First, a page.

Circumstance within his family also invokes sympathy for Shylock. His torture is clear when the audience first sees him after his daughter, Jessica, runs away with Lorenzo. His rage at what happened and anger toward Lorenzo’s friends, which include Salerio, Solanio, and Antonio, provide the first glimpse of tender emotion within Shylock. This rage consumes him so that he damns his daughter (Shakespeare 3.1.30) and wishes that “she were hearsed dead at [his] foot, and the ducats in her coffin” (Shakespeare 3.1.84-85). The pain Shylock experiences at Jessica’s thievery and abandon outweighs the love he appears to have for her. Even when his wealth will benefit his daughter and her new husband as part of Shylock’s sentence after the trial, Shylock is not content, though he says otherwise in court in order to preserve his life (Shakespeare 5.1.390-393). When Jessica breaks the bond of her tribe, betraying it for a Christian husband and life, she demonstrates a distinct lack of concern that she transfers to her immediate relationship with her father, too, when she trades her mother’s ring for a monkey and heedlessly spends the money she stole (Shakespeare 3.1.104-105, 11-112). When Shylock tells Tubal that the ring was his turquoise and Jessica’s mother’s (Shakespeare 3.1.114), and that he “would not have given it for a wilderness of monkeys” (Shakespeare 3.1.115-116), the audience understands its value and may even begin to dislike Jessica for her foolishness and disregard for her father’s emotions. Jessica’s story with Shylock underscores the emotional trauma of his character and provides fuel for the wild hatred he exhibits in the latter half of the play.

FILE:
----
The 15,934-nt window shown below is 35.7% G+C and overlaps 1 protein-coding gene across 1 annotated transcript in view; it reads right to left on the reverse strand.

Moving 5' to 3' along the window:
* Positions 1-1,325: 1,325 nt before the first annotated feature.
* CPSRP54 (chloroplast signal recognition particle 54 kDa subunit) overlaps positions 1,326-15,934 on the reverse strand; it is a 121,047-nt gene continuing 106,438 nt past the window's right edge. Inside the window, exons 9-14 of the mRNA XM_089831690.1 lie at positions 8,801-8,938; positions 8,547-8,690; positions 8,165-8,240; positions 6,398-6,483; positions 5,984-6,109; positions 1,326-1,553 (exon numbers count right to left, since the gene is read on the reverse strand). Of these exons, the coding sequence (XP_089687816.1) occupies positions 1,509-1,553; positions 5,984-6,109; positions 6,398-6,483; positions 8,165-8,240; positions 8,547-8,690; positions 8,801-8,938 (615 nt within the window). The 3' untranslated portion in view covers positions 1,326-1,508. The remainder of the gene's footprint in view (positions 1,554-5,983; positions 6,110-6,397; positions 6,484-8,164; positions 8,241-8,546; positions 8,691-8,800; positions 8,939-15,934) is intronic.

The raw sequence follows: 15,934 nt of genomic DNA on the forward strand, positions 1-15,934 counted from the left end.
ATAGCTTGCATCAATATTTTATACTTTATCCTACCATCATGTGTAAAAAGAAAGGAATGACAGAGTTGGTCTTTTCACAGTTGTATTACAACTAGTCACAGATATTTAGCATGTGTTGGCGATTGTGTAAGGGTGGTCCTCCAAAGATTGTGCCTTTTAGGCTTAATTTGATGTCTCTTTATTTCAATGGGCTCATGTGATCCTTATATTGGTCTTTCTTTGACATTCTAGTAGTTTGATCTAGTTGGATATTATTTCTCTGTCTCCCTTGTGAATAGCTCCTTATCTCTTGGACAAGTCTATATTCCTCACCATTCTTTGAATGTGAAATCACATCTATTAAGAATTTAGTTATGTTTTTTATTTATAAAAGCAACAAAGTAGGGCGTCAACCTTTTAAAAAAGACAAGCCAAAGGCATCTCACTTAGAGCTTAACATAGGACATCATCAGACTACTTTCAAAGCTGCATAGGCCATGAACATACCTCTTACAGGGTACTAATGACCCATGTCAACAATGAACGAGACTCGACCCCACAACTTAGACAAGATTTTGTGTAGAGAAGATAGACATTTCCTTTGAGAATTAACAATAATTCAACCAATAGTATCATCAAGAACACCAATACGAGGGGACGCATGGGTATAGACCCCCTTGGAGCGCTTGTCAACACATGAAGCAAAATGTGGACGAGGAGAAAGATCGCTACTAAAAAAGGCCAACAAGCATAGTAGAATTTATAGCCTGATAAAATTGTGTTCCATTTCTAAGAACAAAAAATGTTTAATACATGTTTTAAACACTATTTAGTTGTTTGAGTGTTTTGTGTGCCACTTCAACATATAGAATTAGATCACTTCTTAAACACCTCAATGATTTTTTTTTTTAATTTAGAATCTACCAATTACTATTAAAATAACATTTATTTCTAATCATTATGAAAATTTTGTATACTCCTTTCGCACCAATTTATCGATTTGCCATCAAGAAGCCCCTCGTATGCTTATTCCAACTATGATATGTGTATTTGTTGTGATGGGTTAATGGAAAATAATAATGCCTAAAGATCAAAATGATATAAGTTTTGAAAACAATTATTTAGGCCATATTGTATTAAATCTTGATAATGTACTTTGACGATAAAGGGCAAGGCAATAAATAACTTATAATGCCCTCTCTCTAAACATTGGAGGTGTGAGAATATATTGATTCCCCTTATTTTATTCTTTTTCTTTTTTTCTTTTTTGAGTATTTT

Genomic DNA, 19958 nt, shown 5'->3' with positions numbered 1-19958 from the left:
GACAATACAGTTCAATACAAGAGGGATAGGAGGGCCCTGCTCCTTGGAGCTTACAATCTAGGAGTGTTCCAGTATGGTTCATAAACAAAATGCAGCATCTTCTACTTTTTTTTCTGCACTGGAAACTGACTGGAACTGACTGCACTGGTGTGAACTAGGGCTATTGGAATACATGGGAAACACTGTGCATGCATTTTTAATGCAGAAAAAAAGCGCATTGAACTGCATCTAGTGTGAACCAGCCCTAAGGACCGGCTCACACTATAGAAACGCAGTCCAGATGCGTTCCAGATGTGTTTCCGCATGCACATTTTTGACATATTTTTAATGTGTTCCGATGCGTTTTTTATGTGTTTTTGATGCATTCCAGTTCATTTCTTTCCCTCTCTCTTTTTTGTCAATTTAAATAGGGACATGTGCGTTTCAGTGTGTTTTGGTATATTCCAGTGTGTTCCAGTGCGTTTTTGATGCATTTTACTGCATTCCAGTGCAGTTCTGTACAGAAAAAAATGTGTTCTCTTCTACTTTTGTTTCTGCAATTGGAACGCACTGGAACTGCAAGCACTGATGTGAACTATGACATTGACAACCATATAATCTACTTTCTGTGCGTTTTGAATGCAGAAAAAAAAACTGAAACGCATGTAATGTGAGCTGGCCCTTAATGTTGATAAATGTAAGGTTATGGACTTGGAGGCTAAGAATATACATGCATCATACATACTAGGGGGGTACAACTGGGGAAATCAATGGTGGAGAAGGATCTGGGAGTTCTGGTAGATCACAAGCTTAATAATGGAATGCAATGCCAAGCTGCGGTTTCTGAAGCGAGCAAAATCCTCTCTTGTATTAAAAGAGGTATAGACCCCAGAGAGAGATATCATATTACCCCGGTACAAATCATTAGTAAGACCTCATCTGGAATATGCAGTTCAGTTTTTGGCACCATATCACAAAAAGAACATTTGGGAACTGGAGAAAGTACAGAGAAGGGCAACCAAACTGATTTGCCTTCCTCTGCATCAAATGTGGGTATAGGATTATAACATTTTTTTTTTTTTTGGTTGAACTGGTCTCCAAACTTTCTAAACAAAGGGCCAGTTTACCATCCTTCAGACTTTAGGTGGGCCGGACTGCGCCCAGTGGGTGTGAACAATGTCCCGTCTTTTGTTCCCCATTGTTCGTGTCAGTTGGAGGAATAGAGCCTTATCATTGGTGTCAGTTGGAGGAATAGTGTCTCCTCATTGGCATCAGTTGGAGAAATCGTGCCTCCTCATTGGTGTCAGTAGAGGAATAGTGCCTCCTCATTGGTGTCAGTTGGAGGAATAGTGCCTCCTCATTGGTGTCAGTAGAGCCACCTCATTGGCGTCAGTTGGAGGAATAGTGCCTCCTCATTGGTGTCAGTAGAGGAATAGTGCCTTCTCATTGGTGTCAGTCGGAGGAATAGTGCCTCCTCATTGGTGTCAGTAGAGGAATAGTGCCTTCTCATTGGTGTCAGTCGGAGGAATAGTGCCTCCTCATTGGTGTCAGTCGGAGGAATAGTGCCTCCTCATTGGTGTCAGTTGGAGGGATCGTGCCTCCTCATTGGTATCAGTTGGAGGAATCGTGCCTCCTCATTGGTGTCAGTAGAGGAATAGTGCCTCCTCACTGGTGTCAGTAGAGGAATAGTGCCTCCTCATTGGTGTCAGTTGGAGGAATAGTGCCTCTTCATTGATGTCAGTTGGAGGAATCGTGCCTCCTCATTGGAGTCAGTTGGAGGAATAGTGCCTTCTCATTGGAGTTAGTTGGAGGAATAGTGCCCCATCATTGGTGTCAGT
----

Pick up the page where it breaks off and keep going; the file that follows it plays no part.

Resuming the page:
Shylock in Shakespeare’s The Merchant of Venice is a character that confuses many. In dramatizing stereotypes, such as obsession with money and reputation, and mocking the hypocrisy in the Venetian social life, Shakespeare creates a rainbow of characters that highlight each other’s cruelty and unexpected likenesses. Realizing the absurdity of situations in the play allows it to be read and performed as the comedy it is meant to be, while humanizing Shylock through his intense speeches and comparing him to other characters and their situations transforms the play into a tragedy.